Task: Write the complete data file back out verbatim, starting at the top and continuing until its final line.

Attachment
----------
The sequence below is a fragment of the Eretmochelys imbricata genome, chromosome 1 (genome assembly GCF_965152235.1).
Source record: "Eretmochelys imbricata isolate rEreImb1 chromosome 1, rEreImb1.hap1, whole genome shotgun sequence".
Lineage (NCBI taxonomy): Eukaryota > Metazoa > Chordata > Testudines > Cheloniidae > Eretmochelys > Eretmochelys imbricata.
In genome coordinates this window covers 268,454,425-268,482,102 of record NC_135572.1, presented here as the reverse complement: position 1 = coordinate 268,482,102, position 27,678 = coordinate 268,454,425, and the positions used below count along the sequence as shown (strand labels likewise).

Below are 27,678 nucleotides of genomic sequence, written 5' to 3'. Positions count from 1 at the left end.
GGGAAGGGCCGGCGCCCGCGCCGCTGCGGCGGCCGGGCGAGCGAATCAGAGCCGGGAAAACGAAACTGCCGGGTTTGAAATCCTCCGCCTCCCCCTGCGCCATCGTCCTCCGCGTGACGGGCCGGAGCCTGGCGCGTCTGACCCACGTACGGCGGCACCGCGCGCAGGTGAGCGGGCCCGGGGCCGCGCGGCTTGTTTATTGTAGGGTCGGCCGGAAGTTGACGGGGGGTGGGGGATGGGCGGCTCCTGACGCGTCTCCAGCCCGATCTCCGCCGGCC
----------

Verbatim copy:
The sequence below is a fragment of the Eretmochelys imbricata genome, chromosome 1 (genome assembly GCF_965152235.1).
Source record: "Eretmochelys imbricata isolate rEreImb1 chromosome 1, rEreImb1.hap1, whole genome shotgun sequence".
Lineage (NCBI taxonomy): Eukaryota > Metazoa > Chordata > Testudines > Cheloniidae > Eretmochelys > Eretmochelys imbricata.
In genome coordinates this window covers 268,454,425-268,482,102 of record NC_135572.1, presented here as the reverse complement: position 1 = coordinate 268,482,102, position 27,678 = coordinate 268,454,425, and the positions used below count along the sequence as shown (strand labels likewise).

Below are 27,678 nucleotides of genomic sequence, written 5' to 3'. Positions count from 1 at the left end.
GGGAAGGGCCGGCGCCCGCGCCGCTGCGGCGGCCGGGCGAGCGAATCAGAGCCGGGAAAACGAAACTGCCGGGTTTGAAATCCTCCGCCTCCCCCTGCGCCATCGTCCTCCGCGTGACGGGCCGGAGCCTGGCGCGTCTGACCCACGTACGGCGGCACCGCGCGCAGGTGAGCGGGCCCGGGGCCGCGCGGCTTGTTTATTGTAGGGTCGGCCGGAAGTTGACGGGGGGTGGGGGATGGGCGGCTCCTGACGCGTCTCCAGCCCGATCTCCGCCGGCC